Trending Topics

Pa. county health department launches overdose response initiative

Delco Revive provides free training and materials to respond to an overdose

By Kathleen E. Carey
Daily Times

DELAWARE COUNTY, Pa. — Phil Waibel decided to give life a chance again as he lay in the ambulance on his way to the hospital after being revived by Narcan — and that’s one reason the Delaware County Health Department launched Delco Revive Tuesday.

“Narcan was, and I say this very sincerely, the catalyst that tipped the scales in favor of life over death for me in my experience,” the 28-year-old county resident said.

Delco Revive offers free harm-reduction techniques that include free Narcan nasal spray, fentanyl and Xylazine test strips, and wound care kits, as well as CPR training and stop-the-bleed tourniquet training.

“All of these tools are available at our three locations of the Delaware County Health Department,” Public Health Director Melissa Lyon said.

Those locations, all open 8:30 a.m. to 4:30 p.m. Monday through Friday, are the Delaware County Wellness Center at Yeadon, 125 Chester Ave.; the Delaware County Wellness Center at Chester, 151 W. Fifth St.; and the department’s Eddystone location at 1510 Chester Pike, Suite 700.

CPR certification and stop-the-bleed training appointments are also available for free through the Delaware County Wellness Line at 484-276-2100 or through

Fighting addiction

Waibel shared his story of battling an opiate addiction that started when he was in college as a “weekend warrior” type of recreation.

“It progressed,” he said. “I couldn’t even see it progressing. It got to the point where it did dominate my life.”

It got to the point, he said, that he lost his girlfriend, his job and potential career and was evicted from his apartment.

“As a young man, I had to move back into my parents’ house,” Waibel said. “I remember looking around, thinking, ‘I’m viciously addicted to these substances. I really got nothing going on for me.’ So, I made a conscious choice to go out.

“I overdosed, and the next thing I remember is waking up with EMTs hanging over my head, telling me that my life was just saved and revived by Narcan. Unfortunately, I felt very angry at the time. You think I’d be grateful, but I was angry, I was displeased with my life and where I was at.”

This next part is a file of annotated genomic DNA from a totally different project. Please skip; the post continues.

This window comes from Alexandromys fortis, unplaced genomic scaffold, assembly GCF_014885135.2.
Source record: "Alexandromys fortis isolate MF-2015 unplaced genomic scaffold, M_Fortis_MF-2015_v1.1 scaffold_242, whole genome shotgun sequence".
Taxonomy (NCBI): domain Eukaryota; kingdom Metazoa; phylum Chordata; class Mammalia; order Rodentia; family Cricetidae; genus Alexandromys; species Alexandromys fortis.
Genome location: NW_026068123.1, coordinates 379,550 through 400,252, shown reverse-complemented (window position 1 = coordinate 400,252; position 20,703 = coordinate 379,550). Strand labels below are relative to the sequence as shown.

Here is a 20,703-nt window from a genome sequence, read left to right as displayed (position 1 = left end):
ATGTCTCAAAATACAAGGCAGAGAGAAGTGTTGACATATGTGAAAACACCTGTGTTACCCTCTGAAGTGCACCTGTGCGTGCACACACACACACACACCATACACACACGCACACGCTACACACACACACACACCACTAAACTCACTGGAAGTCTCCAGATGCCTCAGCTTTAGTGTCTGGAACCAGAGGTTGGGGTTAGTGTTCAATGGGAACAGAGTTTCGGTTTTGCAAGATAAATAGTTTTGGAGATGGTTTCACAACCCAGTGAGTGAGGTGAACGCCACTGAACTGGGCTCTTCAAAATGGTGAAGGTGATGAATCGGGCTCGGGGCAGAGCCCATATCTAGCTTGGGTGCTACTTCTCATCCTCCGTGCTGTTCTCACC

However, it was the ride to the hospital where he was motivated to make a change.

“I was in the ambulance on the way to the hospital,” he said. “I remember clenching my fists in anger, like resentment at the world and then, something just came over me and I just opened my palms up and I just took a deep breath and I was like, ‘Man, I give up. I can’t do this anymore.’ At that moment, I just surrendered.”

He then decided to seek recovery.

Last Thursday, he graduated from Widener University with a master’s degree. He works as a substance abuse counselor at MVP Recovery after having gone through its Sober Living program.

“I work with law enforcement and police to help people who are struggling with addiction access treatment,” Waibel said. “Life could never be more full. I couldn’t imagine this in my most wildest dreams ... But it was the Narcan that allowed me one more day of life that I could surrender to the addiction and pursue services, pursue help and receive that help.”

A community need

Delco Revive is funded through $137,286 of Delaware County’s allotment of opioid settlement funds.

Delaware County is on schedule to receive nearly $63 million over 18 years from settlement funds stemming from the opioid distributors litigation. Earlier this year, the county council unanimously approved disbursing $4.1 million for 14 programs in the second round of the settlement funding.

“This is a program that is helping the entire community,” Delaware County Council Chair Dr. Monica Taylor said of Delco Revive. “After all, we know that opioid addiction affects residents of all ages, races and genders from throughout the county and all across the country. Addiction has no boundaries.”

Lyon said she wants the program to destigmatize conversations around substance use disorders and to focus on finding help and recovery options.

One way to reduce the stigma, she said, is by having everyone carry Narcan nasal spray.

“Carrying Narcan and Naloxone is not only about saving the lives of people we know,” Lyon said. “It’s about having tools available to save a life of somebody at any time. That is why we say, ‘Be a good friend, be a good neighbor, be a good stranger.’”

Another is to understand a person can’t get in trouble for administering Narcan or taking other lifesaving action, as it is covered by the Good Samaritan law, which protects anyone trying to render emergency care, first aid or rescue.

With county officials having stated that four county residents die each week related to opioids, Lyon said it’s likely everyone knows someone who’s struggled with substance abuse.

“We all know of someone whether it’s a family member, a sibling, a friend, a colleague,” she said. “We’ve all been touched by this in some way ... And, if there’s anything I hope for you to take away today ... is that there is hope.

“Even when it seems unlikely, recovery is possible for everyone because if you have hope, you have a chance,” she said. “If you have a chance, you have a life. Narcan gives the gift of one more day of life.”

(c)2024 Daily Times, Primos, Pa.
Visit Daily Times, Primos, Pa. at
Distributed by Tribune Content Agency, LLC.